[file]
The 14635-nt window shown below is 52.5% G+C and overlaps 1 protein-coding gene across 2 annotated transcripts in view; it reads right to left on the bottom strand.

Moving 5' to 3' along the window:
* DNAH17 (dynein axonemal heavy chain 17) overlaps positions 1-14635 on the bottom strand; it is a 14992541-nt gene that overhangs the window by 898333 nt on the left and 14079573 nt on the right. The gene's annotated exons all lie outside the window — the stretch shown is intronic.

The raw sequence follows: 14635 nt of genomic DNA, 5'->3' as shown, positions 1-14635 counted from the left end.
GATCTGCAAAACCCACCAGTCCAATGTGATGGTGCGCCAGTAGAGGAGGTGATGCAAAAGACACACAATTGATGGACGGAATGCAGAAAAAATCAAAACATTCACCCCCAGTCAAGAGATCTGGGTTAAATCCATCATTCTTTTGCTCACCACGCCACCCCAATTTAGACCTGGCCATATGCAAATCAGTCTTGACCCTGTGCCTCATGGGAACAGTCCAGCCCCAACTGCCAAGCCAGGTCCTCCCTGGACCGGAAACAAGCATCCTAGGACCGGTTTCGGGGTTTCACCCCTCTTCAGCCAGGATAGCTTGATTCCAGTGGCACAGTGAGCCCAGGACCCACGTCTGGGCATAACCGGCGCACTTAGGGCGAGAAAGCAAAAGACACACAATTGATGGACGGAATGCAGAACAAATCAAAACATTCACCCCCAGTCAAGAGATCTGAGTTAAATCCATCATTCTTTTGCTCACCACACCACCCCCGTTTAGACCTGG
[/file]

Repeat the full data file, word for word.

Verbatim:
The 14635-nt window shown below is 52.5% G+C and overlaps 1 protein-coding gene across 2 annotated transcripts in view; it reads right to left on the bottom strand.

Moving 5' to 3' along the window:
* DNAH17 (dynein axonemal heavy chain 17) overlaps positions 1-14635 on the bottom strand; it is a 14992541-nt gene that overhangs the window by 898333 nt on the left and 14079573 nt on the right. The gene's annotated exons all lie outside the window — the stretch shown is intronic.

The raw sequence follows: 14635 nt of genomic DNA, 5'->3' as shown, positions 1-14635 counted from the left end.
GATCTGCAAAACCCACCAGTCCAATGTGATGGTGCGCCAGTAGAGGAGGTGATGCAAAAGACACACAATTGATGGACGGAATGCAGAAAAAATCAAAACATTCACCCCCAGTCAAGAGATCTGGGTTAAATCCATCATTCTTTTGCTCACCACGCCACCCCAATTTAGACCTGGCCATATGCAAATCAGTCTTGACCCTGTGCCTCATGGGAACAGTCCAGCCCCAACTGCCAAGCCAGGTCCTCCCTGGACCGGAAACAAGCATCCTAGGACCGGTTTCGGGGTTTCACCCCTCTTCAGCCAGGATAGCTTGATTCCAGTGGCACAGTGAGCCCAGGACCCACGTCTGGGCATAACCGGCGCACTTAGGGCGAGAAAGCAAAAGACACACAATTGATGGACGGAATGCAGAACAAATCAAAACATTCACCCCCAGTCAAGAGATCTGAGTTAAATCCATCATTCTTTTGCTCACCACACCACCCCCGTTTAGACCTGG